The Garden Community for Garden Lovers

Mother's Day in Cuenca, Spain (2nd Part)


By balcony


This is the continuation of the blog I wrote a couple of weeks ago on Mother’s Day in Cuenca, Spain

Just a few months ago the new High Speed Train station was opened.

This is a totally new line built from Madrid & going to Valencia, on the East coast of the Mediterranean Sea. Cuenca is situated almost exactly at the midway point between Spain’s first & third cities.

This is a view of the all new High Speed train station in Cuenca.

A view of the exterior of the new station from its interior. Rather empty as no train was expected for another hour at least. Unfortunately we couldn’t stay around for me to get a look at the new High Speed train.

Here is a view of the interior with my son & his wife.

A couple of views of the platforms which are extremely long!

Now for a few more of my photos from La Mezquita

Some lovely double Geraniums to start with:

Close up of one plant:

These climbing roses were 3m high! Reminds me of a few Gerry bought in the autumn. He got them by post but two died during the winter. He showed me the only survivor which had a flower bud forming a mere 50cm from the rootstock! It’s supposed to be a climber! At least that is what he ordered & that’s what it says on the label but the plant is no more than about 60/70cm tall! (Around 2ft)

Who wouldn’t like a mature Olive tree in their garden? This one is probably around 50 years old or more! They can be successfully transplanted even when they are a 100 years or more old – so don’t let the modern plastic pot fool you! I’ve seen Olive trees that used to be in enormous orchards transplanted into new parks built in the cities & they have grow well!

Some photos of where my son, Jonathan, lives & all the new houses & blocks of flats that have been built close by.

The houses built in terraces are quite a new idea in Spain, or at least in Cuenca.

When they first built a few rows, about 12 years ago, the area of Cuenca where they were being built came to be know as Little England or New England!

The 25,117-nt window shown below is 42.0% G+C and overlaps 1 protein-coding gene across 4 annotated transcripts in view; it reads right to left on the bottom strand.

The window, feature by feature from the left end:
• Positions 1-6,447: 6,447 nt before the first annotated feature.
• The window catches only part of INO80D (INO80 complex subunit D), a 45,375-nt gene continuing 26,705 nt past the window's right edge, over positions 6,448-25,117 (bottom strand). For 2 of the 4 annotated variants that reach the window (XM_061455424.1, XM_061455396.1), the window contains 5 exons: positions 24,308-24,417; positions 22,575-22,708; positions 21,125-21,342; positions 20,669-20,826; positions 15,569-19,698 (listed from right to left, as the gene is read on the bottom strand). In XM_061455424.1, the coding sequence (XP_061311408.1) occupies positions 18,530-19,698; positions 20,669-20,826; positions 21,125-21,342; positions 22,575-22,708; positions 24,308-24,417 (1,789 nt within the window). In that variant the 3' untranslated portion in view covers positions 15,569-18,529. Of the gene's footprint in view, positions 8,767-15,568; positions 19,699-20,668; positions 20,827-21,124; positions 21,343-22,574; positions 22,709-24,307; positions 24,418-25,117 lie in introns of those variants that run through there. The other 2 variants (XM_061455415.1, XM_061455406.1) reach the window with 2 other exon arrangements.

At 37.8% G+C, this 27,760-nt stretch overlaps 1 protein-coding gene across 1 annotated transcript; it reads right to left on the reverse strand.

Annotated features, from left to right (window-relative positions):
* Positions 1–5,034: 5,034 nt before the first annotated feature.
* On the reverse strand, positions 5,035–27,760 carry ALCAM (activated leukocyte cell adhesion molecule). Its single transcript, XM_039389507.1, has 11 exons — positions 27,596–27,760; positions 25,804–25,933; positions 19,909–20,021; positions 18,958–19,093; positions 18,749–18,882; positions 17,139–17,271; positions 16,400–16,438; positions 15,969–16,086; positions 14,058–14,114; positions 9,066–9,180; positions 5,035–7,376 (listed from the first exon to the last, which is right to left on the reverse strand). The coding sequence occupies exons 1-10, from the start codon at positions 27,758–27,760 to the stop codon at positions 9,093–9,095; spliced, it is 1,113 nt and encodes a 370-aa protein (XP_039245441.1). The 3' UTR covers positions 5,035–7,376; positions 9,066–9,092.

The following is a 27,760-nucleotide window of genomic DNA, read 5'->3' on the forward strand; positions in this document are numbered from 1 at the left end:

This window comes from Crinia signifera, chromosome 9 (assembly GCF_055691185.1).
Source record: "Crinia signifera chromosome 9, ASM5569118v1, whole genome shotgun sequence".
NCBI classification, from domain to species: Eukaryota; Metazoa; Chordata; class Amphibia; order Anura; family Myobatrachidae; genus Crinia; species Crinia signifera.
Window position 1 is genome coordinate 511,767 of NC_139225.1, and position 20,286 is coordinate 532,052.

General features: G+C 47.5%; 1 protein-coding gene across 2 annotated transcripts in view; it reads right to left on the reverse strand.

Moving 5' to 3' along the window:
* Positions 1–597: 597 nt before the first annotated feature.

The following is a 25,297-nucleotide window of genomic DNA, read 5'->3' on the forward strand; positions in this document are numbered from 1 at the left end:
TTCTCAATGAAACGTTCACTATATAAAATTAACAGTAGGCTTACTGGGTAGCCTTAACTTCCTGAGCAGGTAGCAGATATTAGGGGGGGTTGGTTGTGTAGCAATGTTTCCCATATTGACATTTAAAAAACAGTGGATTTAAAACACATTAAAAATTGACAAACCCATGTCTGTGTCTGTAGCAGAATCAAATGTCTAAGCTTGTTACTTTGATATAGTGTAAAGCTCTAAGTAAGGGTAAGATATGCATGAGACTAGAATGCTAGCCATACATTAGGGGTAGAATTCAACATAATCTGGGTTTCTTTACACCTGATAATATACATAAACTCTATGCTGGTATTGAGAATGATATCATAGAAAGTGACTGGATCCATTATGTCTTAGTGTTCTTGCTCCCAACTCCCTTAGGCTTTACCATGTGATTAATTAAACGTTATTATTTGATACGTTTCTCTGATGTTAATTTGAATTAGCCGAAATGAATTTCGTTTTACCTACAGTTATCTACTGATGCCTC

A new kind of interactive museum has been built in Cuenca, (my brother-in-law works there), called Ars Natura

“Located in the city of Cuenca, the Center for the Interpretation of Nature ‘Ars Natura’ is a complex of about 60,000 square meters with lakes, trails and landscaped areas, with about 400 species of trees and plants, representing the range natural wealth and environmental heritage of Castilla-La Mancha.”

Quoted from:

Here then are some photos I took from inside of the marvellous views of the Old City of Cuenca:

A (not very good!) view of the New or Modern City of Cuenca:

Luscious green grass when here in the UK it’s turning to straw!

Many of these new houses are still not inhabited – probably a fruit of the tremendous building boom Spain experienced during many years but which came to an end a year or so ago with the result of 1,000s of houses built but for which there are no buyers!

Patrimony of Humanity

Cuenca enjoys the status of Patrimony of Humanity but can’t live on the Laurels of the past forever. Fortunately many people recognise this & have for many years pushed for modern communications like the AUTOVIA I mentioned earlier & the very latest High Speed Rail network.

Satellite broadcasting that we take for granted now was “experimented” with over several years in Cuenca. Dish antennas bigger than a person were set up & images from space were beamed into our living rooms – back in the 1990s!

There are some very modern museums in Cuenca that employ the very latest, cutting edge technology. The Science Museum is an example. It also incorporates a very modern Planetarium.